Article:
We’ve been buying stamps forever, well since 1847 when they were introduced and immediately embraced with sales hovering around 3,700,000 for the 5¢ (for distances under 300 miles) and about 865,000 for the 10¢ variety which went the, uh, distance.
Today we pay by weight and time delivery, not distance, and now, the purchase of postage is comparable to a stock market gamble with more reliable returns. With the introduction of the Forever Stamp on May 14th, snail-mail users can hedge their bets against future postal rates by stocking up on Forever Stamps for months, years or forever.
This is how it works. On sale since April 12th, but only valid since Monday, the Forever Stamp price is 41¢, coinciding with the most recent hike in price of a first-class postage stamp from 39¢. If, when the price trickles up again by a cent or two, the Forever Stamp will spare you the cost increase ? and the frustration of hunting down those 2¢ stamps. So ten years from now, when a stamp costs a buck, if you stock piled Forever Stamps today, you’ll save 59¢ on every holiday card you send out. The price of the Forever stamp increases each time the cost of a first class stamp goes up; but the premise stays the same.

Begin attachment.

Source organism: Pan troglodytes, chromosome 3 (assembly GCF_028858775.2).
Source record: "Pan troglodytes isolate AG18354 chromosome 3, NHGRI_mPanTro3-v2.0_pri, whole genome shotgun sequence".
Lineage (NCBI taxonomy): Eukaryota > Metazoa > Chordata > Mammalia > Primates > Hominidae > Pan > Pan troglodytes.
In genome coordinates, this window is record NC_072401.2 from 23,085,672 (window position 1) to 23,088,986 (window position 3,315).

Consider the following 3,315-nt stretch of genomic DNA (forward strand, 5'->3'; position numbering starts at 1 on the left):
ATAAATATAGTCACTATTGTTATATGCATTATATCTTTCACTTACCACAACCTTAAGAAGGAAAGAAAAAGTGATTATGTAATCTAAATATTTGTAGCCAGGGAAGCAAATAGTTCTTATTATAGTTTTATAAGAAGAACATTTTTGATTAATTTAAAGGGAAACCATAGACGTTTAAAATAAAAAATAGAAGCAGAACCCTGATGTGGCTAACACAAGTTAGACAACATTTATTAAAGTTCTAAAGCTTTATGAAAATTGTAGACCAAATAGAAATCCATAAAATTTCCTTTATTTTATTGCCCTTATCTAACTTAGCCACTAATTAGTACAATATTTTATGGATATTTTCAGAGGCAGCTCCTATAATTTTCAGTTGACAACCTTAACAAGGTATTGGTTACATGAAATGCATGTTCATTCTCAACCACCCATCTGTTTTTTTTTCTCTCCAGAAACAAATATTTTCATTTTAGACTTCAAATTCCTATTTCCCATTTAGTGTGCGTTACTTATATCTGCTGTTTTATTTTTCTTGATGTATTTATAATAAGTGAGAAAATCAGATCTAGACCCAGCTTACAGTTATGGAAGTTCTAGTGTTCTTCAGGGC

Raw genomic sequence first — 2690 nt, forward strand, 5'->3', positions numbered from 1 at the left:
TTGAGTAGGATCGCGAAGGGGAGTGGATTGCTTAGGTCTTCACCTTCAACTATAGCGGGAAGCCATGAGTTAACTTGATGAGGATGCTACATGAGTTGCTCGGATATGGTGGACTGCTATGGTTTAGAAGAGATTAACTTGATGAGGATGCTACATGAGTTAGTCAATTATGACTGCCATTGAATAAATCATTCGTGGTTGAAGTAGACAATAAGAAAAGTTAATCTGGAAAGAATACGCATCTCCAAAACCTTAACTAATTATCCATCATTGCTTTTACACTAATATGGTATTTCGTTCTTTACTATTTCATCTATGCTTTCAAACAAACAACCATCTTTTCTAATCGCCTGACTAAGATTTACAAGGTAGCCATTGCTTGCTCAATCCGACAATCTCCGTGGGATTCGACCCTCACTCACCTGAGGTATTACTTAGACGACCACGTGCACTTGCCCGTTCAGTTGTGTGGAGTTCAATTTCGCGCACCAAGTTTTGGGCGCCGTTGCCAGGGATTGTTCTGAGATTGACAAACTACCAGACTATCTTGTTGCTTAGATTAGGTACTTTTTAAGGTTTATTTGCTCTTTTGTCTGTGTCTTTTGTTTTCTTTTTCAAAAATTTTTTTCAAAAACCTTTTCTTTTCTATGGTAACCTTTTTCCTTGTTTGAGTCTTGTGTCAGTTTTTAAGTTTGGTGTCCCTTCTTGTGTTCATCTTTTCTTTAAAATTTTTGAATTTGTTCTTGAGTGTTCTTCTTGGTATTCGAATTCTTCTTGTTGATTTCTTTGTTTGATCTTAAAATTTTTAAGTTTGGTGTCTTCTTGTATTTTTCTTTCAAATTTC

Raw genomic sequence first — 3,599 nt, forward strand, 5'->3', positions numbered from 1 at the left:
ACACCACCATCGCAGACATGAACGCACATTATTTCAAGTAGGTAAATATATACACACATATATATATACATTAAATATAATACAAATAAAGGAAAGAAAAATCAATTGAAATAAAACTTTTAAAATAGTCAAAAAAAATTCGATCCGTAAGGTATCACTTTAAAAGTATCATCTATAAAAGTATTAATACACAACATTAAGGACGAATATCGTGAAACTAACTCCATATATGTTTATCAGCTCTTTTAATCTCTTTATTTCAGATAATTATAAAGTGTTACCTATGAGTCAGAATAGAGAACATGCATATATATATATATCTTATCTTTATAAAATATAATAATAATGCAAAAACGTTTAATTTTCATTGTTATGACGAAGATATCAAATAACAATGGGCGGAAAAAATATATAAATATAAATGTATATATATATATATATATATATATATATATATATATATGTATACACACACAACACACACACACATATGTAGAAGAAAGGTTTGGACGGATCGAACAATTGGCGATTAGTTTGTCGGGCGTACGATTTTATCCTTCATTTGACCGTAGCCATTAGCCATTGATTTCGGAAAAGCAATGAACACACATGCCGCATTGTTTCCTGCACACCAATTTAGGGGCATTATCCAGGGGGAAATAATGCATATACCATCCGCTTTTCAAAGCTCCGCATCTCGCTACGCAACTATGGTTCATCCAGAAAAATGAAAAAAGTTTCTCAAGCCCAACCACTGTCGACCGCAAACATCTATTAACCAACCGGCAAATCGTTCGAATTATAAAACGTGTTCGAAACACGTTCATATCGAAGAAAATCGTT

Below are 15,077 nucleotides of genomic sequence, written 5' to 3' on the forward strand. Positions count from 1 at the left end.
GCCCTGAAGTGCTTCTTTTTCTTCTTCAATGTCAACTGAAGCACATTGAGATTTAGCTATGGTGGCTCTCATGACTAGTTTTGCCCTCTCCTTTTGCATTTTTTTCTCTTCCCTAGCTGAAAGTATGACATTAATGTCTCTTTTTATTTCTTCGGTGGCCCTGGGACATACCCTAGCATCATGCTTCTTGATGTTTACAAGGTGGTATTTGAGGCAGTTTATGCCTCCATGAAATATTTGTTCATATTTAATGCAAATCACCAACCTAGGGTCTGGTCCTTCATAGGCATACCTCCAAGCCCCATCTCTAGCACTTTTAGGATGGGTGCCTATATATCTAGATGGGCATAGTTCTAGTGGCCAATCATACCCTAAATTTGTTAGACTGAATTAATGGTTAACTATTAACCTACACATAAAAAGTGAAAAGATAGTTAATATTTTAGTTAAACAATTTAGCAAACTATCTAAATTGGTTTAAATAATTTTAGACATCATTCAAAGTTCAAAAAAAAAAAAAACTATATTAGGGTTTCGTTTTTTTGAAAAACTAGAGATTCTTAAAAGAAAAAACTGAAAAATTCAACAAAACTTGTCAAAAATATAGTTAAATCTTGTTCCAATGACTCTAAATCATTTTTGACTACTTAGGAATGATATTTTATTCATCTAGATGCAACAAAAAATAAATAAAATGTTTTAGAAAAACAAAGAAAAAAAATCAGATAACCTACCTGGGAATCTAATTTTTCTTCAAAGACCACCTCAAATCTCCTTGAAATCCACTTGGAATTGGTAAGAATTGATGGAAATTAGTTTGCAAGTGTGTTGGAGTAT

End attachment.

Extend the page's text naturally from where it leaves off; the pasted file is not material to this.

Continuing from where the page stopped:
Do you care? According to an independent federal agency, the U.S. Postal Service has annual revenues of $73 billion and delivers nearly half the world’s mail. It’s income doesn’t come from taxes and its expenses fluctuate: if the price of gas goes up just one cent, the annual nut for USPS goes up $8 million. Maybe we should keep our own future expenses down by stocking up on the Forever Stamp ? today.
Do you plan to buy the forever stamp? Are there other products you'd like to see with a "forever" version?